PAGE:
Posted by: Sam Carson | 31 October, 2009

Afghanistan: Remember the Women

Giving it back might not be so easy.

A couple of years ago I attended a talk on Afghanistan at Chatham House. Until then, I had been fairly certain that all war is bad war, and removal of British or Canadian forces from the region would be a desirable thing. That talk changed my mind completely.

I won’t pretend that I know very much about the place. Most of what I know comes from Ahmed Rashid’s Taliban, a book which I found fascinating and seemed to be a balanced and well researched view of the place. From this two things stand out: the situation there is far more complicated than most understand. But more importantly, how women were treated in Afghanistan in the 1990s was abhorrent, and must never be allowed to occur again.

Sweeta Noori, from Women for Women International was the face of this argument, and when she spoke to the crowd I felt it a chilling reminder of what responsibility those countries who invaded Afghanistan have to ensure that life under the Taleban does not ever return. She told us, with compelling gravity, how important it was that the NATO forces prevented the Taleban from taking over.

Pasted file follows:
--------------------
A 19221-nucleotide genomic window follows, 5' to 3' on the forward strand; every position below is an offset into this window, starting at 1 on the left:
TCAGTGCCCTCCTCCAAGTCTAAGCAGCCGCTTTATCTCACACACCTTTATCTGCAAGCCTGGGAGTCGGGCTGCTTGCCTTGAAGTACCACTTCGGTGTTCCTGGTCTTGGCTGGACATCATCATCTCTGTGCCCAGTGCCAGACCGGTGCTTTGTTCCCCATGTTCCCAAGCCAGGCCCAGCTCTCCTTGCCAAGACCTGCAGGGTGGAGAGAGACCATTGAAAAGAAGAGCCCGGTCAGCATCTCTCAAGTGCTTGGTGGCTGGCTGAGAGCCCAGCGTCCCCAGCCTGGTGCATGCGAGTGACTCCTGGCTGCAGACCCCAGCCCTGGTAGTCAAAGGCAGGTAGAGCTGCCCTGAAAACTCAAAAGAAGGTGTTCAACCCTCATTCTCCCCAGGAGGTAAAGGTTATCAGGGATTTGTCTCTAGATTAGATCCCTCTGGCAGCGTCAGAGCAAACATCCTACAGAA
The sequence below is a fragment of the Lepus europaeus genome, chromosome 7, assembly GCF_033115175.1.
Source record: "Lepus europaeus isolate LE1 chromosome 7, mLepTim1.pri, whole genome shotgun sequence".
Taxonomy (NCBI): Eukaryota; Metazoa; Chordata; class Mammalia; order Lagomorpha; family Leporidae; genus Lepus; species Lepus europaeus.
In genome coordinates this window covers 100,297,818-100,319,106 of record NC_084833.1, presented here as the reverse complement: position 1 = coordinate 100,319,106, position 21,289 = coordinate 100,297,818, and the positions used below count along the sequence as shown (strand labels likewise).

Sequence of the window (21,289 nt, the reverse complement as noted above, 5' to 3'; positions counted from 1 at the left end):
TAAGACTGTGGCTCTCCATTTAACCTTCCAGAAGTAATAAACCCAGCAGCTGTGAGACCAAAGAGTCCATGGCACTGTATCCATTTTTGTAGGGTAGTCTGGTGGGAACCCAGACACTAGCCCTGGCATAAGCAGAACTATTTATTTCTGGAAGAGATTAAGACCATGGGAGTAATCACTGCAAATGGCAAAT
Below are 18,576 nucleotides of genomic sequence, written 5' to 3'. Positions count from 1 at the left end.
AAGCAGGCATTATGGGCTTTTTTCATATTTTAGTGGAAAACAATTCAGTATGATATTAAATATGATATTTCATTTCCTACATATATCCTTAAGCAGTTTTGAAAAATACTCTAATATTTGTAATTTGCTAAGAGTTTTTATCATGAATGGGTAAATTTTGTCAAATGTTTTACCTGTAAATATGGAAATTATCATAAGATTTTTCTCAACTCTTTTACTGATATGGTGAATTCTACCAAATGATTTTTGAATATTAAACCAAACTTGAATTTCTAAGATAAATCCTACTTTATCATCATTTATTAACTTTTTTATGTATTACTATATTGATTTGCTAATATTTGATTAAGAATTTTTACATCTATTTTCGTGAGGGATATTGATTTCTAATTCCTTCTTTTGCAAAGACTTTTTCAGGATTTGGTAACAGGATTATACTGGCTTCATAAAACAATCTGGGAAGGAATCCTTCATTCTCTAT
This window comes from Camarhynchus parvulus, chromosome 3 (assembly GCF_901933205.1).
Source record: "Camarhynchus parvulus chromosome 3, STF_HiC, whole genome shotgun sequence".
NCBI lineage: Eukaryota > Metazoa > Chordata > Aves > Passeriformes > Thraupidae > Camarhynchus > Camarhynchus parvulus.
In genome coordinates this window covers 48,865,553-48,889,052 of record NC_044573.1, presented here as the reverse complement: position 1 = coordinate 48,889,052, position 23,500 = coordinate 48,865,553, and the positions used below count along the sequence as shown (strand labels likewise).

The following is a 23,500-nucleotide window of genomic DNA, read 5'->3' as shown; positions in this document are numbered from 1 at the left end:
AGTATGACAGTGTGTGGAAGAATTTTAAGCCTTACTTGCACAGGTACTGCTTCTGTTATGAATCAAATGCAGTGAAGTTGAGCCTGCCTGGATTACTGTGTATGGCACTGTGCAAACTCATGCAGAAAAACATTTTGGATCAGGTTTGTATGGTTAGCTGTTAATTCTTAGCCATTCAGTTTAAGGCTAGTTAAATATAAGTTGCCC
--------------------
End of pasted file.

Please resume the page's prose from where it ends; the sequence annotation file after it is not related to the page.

Many people have strong feelings about how the war is being conducted there or the usefulness of committing forces. I agree, it is far from a good situation. However, remember Sweeta Noori, and when you talk about Afghanistan remember the women.

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Responses

  1. If that is a reason for occupation, then why stop at Afghanistan? There are the disadvantaged in many countries. Should they all be occupied and bombed?

    Anyway, no one’s talking about a total withdrawal. There is an Afghan fighting force of 200,000 and it’s growing. It must be trained and supplied and a afghanistan has a ‘government’ that must be supported and an infrastructure rebuilt and … and … and.

    More soldiers are just going to create more war which creates more terrorists and a less stable environment to accomplish the very things you have rightly identified as issues.

    But you don’t change a culture with soldiers holding guns. That, history has shown, is an absolute. Let’s learn from it. All of us.


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